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Z (The Criterion Collection)


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Product Details

  • Actors: Yves Montand, Irene Papas, Jean-Louis Trintignant, Jacques Perrin, Charles Denner
  • Directors: Costa-Gavras
  • Writers: Costa-Gavras, Ben Barzman, Jorge Semprún, Vasilis Vasilikos
  • Producers: Jacques Perrin, Ahmed Rachedi, Eric Schlumberger
  • Format: Color, Dolby, DVD-Video, NTSC, Special Edition, Subtitled, Widescreen
  • Language: French
  • Subtitles: English
  • Region: Region 1 (US and Canada This DVD will probably NOT be viewable in other countries. Read more about DVD formats.)
  • Aspect Ratio: 1.66:1
  • Number of discs: 1
  • MPAA Rating: PG
  • Studio: Criterion
  • Release Date: Oct. 27 2009
  • Run Time: 127 minutes
  • Average Customer Review: 4.4 out of 5 stars  See all reviews (23 customer reviews)
  • ASIN: B002IVDLH8
  • Amazon Bestsellers Rank: #9,415 in DVD (See Top 100 in DVD)

Product Description

Amazon.ca

Costa-Gavras's Z, winner of the 1970 Academy Award for Best Foreign Film, is a classic political thriller, combining intrigue with raw emotional power. The story turns on the investigation of the assassination of a left-wing Greek politician (Yves Montand), and his government's attempts to cover up the murky circumstances. Montand receives death threats as he prepares to give a speech condemning the government, and is then run down in front of numerous witnesses. Jean-Louis Trintignant (The Conformist) plays the judge assigned to the investigation, who gradually discovers how far the state will go to rid itself of political opposition. As he is warned off the case by his superiors, the judge becomes even more determined to discover the truth, no matter where it might lead. Costa-Gavras (Missing, Mad City) is in familiar territory here, but no one handles this type of material better. Z is a classic of political intrigue and social consciousness. --Robert Lane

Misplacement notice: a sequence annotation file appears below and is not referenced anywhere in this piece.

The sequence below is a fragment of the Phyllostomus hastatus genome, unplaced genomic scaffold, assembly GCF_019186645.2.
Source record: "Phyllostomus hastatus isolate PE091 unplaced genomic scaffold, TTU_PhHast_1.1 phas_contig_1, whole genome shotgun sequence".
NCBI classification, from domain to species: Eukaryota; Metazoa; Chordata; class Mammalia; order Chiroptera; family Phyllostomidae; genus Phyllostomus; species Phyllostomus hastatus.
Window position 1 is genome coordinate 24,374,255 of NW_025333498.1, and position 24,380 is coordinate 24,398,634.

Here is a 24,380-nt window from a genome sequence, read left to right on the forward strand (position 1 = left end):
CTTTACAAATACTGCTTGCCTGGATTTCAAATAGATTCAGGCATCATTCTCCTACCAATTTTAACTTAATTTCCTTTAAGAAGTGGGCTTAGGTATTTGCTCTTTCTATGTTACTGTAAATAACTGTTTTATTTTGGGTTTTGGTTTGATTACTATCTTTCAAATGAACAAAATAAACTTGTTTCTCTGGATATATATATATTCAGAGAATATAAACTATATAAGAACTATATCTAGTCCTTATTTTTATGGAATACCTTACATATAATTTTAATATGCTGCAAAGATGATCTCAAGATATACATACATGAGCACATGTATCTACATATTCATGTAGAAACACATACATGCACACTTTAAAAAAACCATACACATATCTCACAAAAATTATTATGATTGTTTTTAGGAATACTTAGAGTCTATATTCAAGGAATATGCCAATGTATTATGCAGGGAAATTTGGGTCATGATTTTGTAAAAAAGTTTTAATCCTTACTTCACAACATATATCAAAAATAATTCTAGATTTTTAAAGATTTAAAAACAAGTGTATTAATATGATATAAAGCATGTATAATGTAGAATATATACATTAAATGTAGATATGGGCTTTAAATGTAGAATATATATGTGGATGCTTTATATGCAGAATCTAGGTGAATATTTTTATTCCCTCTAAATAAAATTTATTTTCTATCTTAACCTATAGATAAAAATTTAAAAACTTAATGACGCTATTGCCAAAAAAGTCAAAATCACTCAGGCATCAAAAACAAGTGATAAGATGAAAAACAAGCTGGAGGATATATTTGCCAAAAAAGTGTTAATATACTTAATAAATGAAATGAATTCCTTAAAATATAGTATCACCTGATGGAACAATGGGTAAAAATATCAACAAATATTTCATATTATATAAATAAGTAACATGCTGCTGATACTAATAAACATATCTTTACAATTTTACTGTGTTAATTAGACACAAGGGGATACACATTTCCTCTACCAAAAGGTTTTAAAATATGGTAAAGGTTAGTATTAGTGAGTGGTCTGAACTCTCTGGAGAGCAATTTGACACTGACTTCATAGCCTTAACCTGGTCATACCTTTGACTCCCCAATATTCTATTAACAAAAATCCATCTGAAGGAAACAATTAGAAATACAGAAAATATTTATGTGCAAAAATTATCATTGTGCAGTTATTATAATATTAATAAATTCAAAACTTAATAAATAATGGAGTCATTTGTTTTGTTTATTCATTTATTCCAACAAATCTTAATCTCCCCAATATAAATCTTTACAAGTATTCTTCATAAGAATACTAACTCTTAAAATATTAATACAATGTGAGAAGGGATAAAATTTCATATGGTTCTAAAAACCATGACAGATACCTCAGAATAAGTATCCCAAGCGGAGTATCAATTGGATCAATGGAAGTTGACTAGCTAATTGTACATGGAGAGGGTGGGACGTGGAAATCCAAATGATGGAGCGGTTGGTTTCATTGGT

Customer Reviews

4.4 out of 5 stars

Most helpful customer reviews

4 of 4 people found the following review helpful By Robert Lidgren on Jan. 3 2010
Format: DVD
Costa-Gavras provides us with a film that echos the often the over-looked mood and spirit of life under the "Generals" in Greece during the 1960s. [The film was released in 1967.] Gregorios Lambrakis, a popular left-wing figure was killed in 1963 in Greece. "Z" is a fictionalized story of a journalist who digs for a the truth behind the death of an eerily similar victim in a fictitious country. I was rivetted by this film and quite surprised by the courage it took to create a film so obviously meant to criticize the Greek junta. Costa-Gavras took a great deal of "heat" from the Greek government. It did not appreciate his perceived political interference by directing and releasing "Z." ZZ: Masterworks Edition (Widescreen)Whistle Blower (Widescreen/Full Screen)Outstanding casting with Jean-Louis Trintignant, Jacques Perrin, Yves Montand and Irene Papas made this film very believable. The "Z" even has a profound meaning" "He lives."

In a time of incredible paranoia and fear, propogated by a police state apparatus with virtually no limits to its power - the ability of a few people with a desire and the courage to seek justice make a difference. Here this is no cliché. Greece was the birthplace of democracy. I find it poignant that some democratic protests in Greece in the 1960s are the cannonade launching "Z." Do not pass this by. Purchase this DVD!
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2 of 2 people found the following review helpful By Max W. Hauser on Oct. 14 2002
Format: VHS Tape